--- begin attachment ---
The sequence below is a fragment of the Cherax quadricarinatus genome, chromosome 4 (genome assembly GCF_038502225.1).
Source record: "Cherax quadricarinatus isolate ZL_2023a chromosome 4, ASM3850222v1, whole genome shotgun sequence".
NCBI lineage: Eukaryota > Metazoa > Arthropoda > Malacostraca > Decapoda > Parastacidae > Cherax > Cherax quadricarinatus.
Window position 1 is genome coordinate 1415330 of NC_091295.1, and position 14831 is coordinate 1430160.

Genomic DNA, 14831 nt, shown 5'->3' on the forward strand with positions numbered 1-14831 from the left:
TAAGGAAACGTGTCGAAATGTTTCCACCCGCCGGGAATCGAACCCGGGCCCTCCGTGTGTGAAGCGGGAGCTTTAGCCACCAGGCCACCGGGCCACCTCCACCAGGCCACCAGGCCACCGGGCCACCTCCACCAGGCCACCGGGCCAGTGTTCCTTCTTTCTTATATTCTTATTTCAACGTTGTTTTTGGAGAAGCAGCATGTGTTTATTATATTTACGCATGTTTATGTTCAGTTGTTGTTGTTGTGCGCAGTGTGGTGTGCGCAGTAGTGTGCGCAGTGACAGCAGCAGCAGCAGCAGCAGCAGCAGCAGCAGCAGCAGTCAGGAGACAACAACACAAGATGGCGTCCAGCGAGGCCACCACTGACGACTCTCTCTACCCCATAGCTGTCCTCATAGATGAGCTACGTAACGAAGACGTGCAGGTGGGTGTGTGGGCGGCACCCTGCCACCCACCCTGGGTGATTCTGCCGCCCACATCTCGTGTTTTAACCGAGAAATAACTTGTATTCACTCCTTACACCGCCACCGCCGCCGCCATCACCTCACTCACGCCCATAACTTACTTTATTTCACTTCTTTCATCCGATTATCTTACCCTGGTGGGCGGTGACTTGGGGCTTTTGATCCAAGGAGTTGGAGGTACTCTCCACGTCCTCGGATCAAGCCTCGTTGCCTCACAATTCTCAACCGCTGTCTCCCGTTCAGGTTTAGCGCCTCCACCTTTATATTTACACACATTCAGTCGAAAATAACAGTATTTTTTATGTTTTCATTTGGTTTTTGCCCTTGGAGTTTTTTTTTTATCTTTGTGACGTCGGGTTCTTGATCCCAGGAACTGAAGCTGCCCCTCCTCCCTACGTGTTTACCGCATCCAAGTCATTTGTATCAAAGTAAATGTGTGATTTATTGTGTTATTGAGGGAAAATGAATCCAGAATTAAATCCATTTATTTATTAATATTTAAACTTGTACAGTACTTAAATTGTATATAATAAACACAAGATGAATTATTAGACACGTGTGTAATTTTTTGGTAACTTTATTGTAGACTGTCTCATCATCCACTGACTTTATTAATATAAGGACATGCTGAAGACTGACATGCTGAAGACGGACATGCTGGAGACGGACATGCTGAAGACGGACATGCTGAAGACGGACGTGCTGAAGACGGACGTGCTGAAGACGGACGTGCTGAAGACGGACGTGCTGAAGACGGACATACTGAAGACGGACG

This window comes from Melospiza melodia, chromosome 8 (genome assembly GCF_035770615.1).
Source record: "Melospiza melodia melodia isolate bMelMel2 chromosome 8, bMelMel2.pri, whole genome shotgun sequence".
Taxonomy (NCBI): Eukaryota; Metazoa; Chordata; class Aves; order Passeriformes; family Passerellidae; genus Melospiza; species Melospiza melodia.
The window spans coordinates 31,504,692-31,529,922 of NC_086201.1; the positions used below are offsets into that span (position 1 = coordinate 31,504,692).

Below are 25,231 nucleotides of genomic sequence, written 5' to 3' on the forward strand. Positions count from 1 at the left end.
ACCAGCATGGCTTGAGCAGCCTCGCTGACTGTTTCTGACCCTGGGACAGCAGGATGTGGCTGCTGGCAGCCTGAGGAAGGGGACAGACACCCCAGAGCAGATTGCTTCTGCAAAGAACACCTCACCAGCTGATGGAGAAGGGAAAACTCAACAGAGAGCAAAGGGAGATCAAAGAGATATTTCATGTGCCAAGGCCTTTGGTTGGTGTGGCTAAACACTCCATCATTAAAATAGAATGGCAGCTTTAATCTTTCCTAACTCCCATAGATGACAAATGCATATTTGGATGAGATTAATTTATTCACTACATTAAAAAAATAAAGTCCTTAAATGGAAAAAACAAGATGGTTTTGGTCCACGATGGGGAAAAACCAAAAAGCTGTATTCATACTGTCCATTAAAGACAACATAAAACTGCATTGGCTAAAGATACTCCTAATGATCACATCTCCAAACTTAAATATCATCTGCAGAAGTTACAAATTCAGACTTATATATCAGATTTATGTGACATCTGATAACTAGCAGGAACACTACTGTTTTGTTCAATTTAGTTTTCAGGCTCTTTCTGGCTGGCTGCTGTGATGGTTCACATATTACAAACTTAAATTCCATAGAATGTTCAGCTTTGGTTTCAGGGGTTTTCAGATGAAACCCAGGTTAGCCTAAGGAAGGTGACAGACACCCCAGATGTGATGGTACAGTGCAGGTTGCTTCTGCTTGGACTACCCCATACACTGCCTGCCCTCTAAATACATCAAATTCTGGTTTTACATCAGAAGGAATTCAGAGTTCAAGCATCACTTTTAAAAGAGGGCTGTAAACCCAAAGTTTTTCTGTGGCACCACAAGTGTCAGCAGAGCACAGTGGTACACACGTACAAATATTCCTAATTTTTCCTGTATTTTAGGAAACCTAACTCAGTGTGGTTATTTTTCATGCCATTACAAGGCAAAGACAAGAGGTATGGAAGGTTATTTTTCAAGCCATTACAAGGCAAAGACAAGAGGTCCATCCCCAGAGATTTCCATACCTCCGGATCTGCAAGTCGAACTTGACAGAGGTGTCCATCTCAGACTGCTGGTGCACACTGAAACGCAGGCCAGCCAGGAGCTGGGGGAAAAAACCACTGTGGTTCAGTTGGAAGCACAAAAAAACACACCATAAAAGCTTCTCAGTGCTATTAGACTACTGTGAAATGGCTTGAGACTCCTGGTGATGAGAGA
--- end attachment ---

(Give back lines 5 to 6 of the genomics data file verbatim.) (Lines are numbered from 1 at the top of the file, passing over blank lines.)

Genomic DNA, 14831 nt, shown 5'->3' on the forward strand with positions numbered 1-14831 from the left:
TAAGGAAACGTGTCGAAATGTTTCCACCCGCCGGGAATCGAACCCGGGCCCTCCGTGTGTGAAGCGGGAGCTTTAGCCACCAGGCCACCGGGCCACCTCCACCAGGCCACCAGGCCACCGGGCCACCTCCACCAGGCCACCGGGCCAGTGTTCCTTCTTTCTTATATTCTTATTTCAACGTTGTTTTTGGAGAAGCAGCATGTGTTTATTATATTTACGCATGTTTATGTTCAGTTGTTGTTGTTGTGCGCAGTGTGGTGTGCGCAGTAGTGTGCGCAGTGACAGCAGCAGCAGCAGCAGCAGCAGCAGCAGCAGCAGCAGTCAGGAGACAACAACACAAGATGGCGTCCAGCGAGGCCACCACTGACGACTCTCTCTACCCCATAGCTGTCCTCATAGATGAGCTACGTAACGAAGACGTGCAGGTGGGTGTGTGGGCGGCACCCTGCCACCCACCCTGGGTGATTCTGCCGCCCACATCTCGTGTTTTAACCGAGAAATAACTTGTATTCACTCCTTACACCGCCACCGCCGCCGCCATCACCTCACTCACGCCCATAACTTACTTTATTTCACTTCTTTCATCCGATTATCTTACCCTGGTGGGCGGTGACTTGGGGCTTTTGATCCAAGGAGTTGGAGGTACTCTCCACGTCCTCGGATCAAGCCTCGTTGCCTCACAATTCTCAACCGCTGTCTCCCGTTCAGGTTTAGCGCCTCCACCTTTATATTTACACACATTCAGTCGAAAATAACAGTATTTTTTATGTTTTCATTTGGTTTTTGCCCTTGGAGTTTTTTTTTTATCTTTGTGACGTCGGGTTCTTGATCCCAGGAACTGAAGCTGCCCCTCCTCCCTACGTGTTTACCGCATCCAAGTCATTTGTATCAAAGTAAATGTGTGATTTATTGTGTTATTGAGGGAAAATGAATCCAGAATTAAATCCATTTATTTATTAATATTTAAACTTGTACAGTACTTAAATTGTATATAATAAACACAAGATGAATTATTAGACACGTGTGTAATTTTTTGGTAACTTTATTGTAGACTGTCTCATCATCCACTGACTTTATTAATATAAGGACATGCTGAAGACTGACATGCTGAAGACGGACATGCTGGAGACGGACATGCTGAAGACGGACATGCTGAAGACGGACGTGCTGAAGACGGACGTGCTGAAGACGGACGTGCTGAAGACGGACGTGCTGAAGACGGACATACTGAAGACGGACG